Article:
Since going grain free I have noticed a few major changes.

  1. My skin is consistently clear.  I am used to getting at least a couple doozies every month mainly around my period, but recently I have gone through 3 grain free cycles with flawless skin.
  2. My energy levels are higher.  Quitting gluten helped  tremendously at first, but then I reached a point where I felt like my progress had stalled.  Ditching grains and dairy has been the final push I needed to get me feeling like a woman in her early 30s rather than a rickety 90 year old.
  3. My breath is always fresh.  This is a weird one but a very welcome change.  In the past I have definitely had moments where I’ve had to fish through my purse for an emergency breath mint.  I’m not sure if its quitting the dairy, the grains, the uptick in chlorophyll from all those leafy greens, or a combo of the three, but I’ll take it.
  4. I can handle stress better and feel more positive about life.  Like most humans on earth, my life can occasionally get a bit nutty, and in my SAD diet days I Just. Could. Not. Deal.  Now I feel like there is no challenge I can not face. Even in the most hectic moments I feel a steady sense of calm, like my inner voice is able to speak more clearly than before, and give me constant reassurance that I’m on the right track.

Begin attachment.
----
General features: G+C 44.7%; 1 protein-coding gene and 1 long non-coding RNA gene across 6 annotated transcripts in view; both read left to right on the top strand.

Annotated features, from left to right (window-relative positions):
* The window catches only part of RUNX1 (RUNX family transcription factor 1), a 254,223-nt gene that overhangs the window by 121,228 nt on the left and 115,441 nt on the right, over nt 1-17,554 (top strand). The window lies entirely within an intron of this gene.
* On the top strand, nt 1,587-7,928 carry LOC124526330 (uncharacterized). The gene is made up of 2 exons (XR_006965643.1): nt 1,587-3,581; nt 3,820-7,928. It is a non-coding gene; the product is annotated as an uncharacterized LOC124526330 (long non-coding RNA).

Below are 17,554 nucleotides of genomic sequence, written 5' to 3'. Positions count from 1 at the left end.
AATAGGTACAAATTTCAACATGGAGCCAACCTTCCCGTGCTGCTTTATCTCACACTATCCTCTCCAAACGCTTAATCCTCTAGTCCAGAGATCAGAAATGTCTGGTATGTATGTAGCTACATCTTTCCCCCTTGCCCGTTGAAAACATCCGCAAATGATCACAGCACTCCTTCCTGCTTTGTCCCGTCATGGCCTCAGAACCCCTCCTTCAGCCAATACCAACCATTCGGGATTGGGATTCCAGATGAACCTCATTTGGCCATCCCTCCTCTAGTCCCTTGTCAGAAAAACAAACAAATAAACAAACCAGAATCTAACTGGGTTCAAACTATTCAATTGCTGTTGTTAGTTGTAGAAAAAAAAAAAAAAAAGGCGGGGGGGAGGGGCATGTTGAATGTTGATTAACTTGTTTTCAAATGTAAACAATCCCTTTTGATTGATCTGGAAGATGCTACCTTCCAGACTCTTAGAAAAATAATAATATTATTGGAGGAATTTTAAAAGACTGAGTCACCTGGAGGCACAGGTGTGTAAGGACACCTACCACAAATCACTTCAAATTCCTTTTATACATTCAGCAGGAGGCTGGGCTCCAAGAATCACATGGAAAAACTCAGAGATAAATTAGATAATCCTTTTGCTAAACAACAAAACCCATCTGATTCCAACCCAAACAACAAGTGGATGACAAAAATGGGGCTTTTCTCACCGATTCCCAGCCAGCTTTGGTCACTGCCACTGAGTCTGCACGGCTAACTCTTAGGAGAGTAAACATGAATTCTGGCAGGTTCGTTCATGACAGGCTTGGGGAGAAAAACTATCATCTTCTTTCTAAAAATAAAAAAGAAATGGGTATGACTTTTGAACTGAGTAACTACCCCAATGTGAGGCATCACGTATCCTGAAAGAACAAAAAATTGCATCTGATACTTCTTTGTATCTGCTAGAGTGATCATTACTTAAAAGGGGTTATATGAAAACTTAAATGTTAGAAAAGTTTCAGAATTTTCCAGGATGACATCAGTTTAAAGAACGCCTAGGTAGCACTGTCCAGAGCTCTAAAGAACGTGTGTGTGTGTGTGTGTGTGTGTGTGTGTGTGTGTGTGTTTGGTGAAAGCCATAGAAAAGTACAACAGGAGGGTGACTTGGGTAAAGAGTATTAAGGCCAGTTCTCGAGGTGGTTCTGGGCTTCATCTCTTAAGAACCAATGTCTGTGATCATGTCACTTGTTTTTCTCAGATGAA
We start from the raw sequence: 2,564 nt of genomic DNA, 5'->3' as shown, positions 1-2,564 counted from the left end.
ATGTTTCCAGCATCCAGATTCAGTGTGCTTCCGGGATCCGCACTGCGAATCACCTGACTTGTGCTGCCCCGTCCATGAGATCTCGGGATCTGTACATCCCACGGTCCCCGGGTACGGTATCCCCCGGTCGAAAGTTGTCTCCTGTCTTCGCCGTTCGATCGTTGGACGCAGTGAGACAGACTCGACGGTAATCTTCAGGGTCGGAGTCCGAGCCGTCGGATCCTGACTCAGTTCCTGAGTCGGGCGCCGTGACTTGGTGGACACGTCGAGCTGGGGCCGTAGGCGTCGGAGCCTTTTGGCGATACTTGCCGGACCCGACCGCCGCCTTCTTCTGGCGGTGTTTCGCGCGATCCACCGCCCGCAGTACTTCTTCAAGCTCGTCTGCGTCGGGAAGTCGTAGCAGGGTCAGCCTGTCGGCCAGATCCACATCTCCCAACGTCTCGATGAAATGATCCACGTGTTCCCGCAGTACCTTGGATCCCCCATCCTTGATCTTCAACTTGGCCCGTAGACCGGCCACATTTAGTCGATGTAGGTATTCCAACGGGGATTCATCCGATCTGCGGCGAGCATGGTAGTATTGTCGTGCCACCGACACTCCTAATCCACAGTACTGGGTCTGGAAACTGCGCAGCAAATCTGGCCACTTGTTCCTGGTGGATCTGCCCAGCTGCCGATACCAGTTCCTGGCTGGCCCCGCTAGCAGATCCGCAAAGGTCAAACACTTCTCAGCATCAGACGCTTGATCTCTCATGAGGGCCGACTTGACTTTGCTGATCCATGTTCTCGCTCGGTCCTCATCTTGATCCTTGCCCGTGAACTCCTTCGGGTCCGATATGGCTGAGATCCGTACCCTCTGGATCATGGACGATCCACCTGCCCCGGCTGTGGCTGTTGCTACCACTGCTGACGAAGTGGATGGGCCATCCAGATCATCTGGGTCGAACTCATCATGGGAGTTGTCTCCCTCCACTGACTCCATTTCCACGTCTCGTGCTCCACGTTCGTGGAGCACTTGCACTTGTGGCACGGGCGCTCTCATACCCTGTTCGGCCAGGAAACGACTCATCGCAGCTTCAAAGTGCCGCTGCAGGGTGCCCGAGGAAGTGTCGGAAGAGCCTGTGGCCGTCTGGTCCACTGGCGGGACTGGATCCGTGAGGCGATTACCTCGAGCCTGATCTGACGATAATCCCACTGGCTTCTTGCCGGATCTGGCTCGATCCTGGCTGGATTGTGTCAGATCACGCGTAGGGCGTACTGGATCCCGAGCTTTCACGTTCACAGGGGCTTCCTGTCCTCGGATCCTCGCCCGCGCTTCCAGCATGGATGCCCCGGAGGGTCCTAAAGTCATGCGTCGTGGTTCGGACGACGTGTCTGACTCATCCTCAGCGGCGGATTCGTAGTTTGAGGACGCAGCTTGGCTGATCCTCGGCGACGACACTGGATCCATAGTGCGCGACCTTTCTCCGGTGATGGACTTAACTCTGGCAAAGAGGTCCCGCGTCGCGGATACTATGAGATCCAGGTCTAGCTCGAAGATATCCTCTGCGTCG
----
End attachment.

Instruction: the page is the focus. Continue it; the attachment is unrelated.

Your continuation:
I loved my new grain free life so much that I decided to push it all the way into Keto, I was already half way there and more of a good thing is even better right?  Big mistake.

Within weeks all of my hashi symptoms had accelerated.  My hair was coming out in handfuls (this is always the first alert my body gives me that something is amiss) and I was super cold.  I did have a slight uptick of energy but my breath was gross and I just really wanted a banana.

Finally, I did eat that banana and I haven’t looked back.

I’m sure a low carb lifestyle is great for some people as we are all so unique.  There truly isn’t a one size fits all diet plan. However, individuals with Hashimotos actually need a decent amount of carbs to convert T4 to T3 (the active thyroid hormone).  Dramatically reducing your intake can slow down your thyroid function and speed up its dysfunction causing a myriad of related hormonal issues.

Low carb diets are also extremely stressful on the adrenals. Most people with any autoimmune disease experience some level of adrenal fatigue and our bodies needs healthy carbs like a car needs fuel.